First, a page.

Drug lord Joaquín “El Chapo” Guzmán faces enough criminal charges in Mexico to keep him locked up for the rest of his life. But breaking out of prison isn’t one of them.
After Mexican authorities recaptured him last month, Guzmán returned to the maximum-security Altiplano prison outside Mexico City from which he’d escaped through a tunnel back in July.
While his legal team fights off American efforts to extradite him to face drug trafficking charges in the U.S., Guzmán continues to serve the remainder of a 20-year sentence he hadn’t finished before breaking out of jail the first time back in 2001. Another 10 criminal charges are winding their way through the Mexican courts for crimes ranging from drug trafficking and organized crime to importing firearms, according to one of his attorneys, José Refugio Rodríguez.
But though he’s escaped from prison twice, that won't be added to his rap sheet.
“For the moment, he doesn’t face any charges for escaping,” Rodríguez told The World Post. “That conduct is not considered a crime [in Mexico].”
Article 154 of the Mexican penal code specifies that “a prisoner who escapes will not face any penalty,” unless that person conspires to help others escape as well or commits acts of violence while busting out. The following article of the code notes that if an escaped prisoner is recaptured, the time he spent on the run won’t count toward fulfilling his jail sentence. Good conduct accrued before the escape will also be nullified, the penal code says.
Mexican authorities have arrested more than a dozen prison guards and bureaucrats on allegations of facilitating Guzmán’s escape through a hole in his shower that led to a one-mile tunnel. Audio from surveillance footage released months after his escape showed that the cell sounded like a construction site, yet prison guards failed to react.
Josh Bowers, a professor of law at the University of Virginia, said Mexico’s treatment of escaped prisoners contrasts sharply with that of the United States.
“I’m shocked by that,” Bowers told The WorldPost. “There’s no crime you want to try to deter more than escape. If it’s not a crime, what’s to keep a person from trying and trying again?” (Bowers later said he had overstated the case, citing many other crimes that society ought to deter, like murder and rape.)
While practice differs across U.S. jurisdictions, Bowers said escaping from prison is generally considered a crime under U.S. law. The model penal code, a document developed by legal experts and criminal justice professionals to provide a template of standards, suggests criminalizing prison escape and classifying it as a third-degree felony, he noted.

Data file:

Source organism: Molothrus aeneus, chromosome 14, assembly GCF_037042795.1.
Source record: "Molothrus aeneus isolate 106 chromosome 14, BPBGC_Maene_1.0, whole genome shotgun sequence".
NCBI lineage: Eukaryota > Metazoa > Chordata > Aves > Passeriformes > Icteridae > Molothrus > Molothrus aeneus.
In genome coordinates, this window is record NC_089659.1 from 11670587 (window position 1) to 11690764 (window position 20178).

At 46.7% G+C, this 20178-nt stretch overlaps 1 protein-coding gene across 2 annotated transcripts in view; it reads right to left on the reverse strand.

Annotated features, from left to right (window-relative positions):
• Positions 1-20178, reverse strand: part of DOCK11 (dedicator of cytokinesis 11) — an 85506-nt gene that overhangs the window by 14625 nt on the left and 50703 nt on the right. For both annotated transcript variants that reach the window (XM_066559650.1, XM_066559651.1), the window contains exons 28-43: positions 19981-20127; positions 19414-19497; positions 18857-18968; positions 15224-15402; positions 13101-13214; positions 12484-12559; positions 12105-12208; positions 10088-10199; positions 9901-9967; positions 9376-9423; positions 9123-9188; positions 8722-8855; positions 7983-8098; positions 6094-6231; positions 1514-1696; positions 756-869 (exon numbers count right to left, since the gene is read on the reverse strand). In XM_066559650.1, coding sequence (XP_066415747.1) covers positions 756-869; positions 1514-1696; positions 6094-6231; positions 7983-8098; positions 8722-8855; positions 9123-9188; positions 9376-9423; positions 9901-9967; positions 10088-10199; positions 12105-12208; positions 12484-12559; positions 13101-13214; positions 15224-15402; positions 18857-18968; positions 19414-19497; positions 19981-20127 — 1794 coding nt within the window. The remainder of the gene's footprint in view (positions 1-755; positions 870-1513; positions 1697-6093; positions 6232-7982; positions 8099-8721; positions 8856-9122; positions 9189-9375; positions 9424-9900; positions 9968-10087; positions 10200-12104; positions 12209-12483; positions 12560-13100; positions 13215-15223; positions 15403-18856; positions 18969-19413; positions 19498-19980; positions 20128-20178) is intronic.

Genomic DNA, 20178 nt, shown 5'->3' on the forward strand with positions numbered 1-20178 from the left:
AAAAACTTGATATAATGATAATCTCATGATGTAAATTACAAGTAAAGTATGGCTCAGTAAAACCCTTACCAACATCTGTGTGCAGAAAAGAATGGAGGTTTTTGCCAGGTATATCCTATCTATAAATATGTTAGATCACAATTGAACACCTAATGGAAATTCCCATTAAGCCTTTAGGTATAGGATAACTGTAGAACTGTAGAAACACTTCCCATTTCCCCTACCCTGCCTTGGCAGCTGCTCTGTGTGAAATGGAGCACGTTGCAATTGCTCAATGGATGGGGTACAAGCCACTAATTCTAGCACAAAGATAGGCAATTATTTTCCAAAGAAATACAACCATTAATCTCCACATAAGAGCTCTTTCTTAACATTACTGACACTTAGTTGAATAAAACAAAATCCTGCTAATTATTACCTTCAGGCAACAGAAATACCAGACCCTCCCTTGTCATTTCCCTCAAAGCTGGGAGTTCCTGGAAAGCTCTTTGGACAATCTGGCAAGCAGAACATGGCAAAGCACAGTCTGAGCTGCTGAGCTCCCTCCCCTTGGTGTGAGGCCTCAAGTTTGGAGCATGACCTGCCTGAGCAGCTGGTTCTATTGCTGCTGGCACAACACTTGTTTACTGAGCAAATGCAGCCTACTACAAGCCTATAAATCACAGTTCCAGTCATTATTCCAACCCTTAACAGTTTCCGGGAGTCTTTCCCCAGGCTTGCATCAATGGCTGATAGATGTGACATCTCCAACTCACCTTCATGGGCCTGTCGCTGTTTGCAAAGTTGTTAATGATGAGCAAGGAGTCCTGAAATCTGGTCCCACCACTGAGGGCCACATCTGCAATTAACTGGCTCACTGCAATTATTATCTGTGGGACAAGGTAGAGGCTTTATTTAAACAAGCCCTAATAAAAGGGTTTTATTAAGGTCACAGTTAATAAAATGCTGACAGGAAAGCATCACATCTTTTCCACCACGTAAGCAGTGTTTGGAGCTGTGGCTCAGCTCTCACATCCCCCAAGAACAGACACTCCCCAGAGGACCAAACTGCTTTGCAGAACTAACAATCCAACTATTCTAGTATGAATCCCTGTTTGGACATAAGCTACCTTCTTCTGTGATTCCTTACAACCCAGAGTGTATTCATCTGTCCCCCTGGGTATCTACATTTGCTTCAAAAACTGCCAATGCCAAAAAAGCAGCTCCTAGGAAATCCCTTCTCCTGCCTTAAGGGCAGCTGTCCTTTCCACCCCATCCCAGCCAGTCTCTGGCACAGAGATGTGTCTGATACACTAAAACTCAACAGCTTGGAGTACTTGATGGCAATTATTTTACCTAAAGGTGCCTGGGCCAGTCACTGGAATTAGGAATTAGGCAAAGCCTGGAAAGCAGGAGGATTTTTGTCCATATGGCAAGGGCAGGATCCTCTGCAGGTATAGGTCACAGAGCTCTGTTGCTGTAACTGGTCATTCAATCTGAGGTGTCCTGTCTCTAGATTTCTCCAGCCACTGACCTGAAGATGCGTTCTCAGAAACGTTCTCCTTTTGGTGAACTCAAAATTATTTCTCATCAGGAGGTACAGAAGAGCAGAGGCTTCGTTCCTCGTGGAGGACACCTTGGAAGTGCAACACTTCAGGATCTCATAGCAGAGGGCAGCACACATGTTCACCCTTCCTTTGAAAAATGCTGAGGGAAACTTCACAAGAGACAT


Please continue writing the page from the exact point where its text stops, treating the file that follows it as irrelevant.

“I would be surprised if there were any jurisdiction in the United States that did not consider escaping from prison a crime,” Bowers said. “Escape or the like is typically treated as a felony, and a felony is typically an offense for which the sentence is a year or more in prison.”
Still, some other countries take an approach similar to Mexico’s. German law also doesn’t regard escaping from prison as a criminal offense, based on the logic that prisoners can’t be faulted for trying to win back their freedom, according to a 1979 article in the California Law Review.
The current version of the German penal code doesn’t specify that those who escape from prison won’t be punished with jail time, like Mexico's does, but it also doesn’t classify individual escapes as a crime like U.S. law does. Those who help people escape may face prison sentences in Germany, as may those who escape as the result of multiple prisoners teaming up.
Chilean law goes a step further than Mexican law. Under Chilean law, not only is breaking out of prison not generally punished with extra jail time, but if a prisoner manages to keep from getting caught for long enough, the original sentence may expire, according to a legal expert interviewed by Chilean outlet Publimetro.
Watch El Chapo loudly escape from prison in the video below.
UPDATE: Bowers later told HuffPost that he overstated the importance of deterring prison escapes, citing many other crimes that society ought to deter, like murder and rape.
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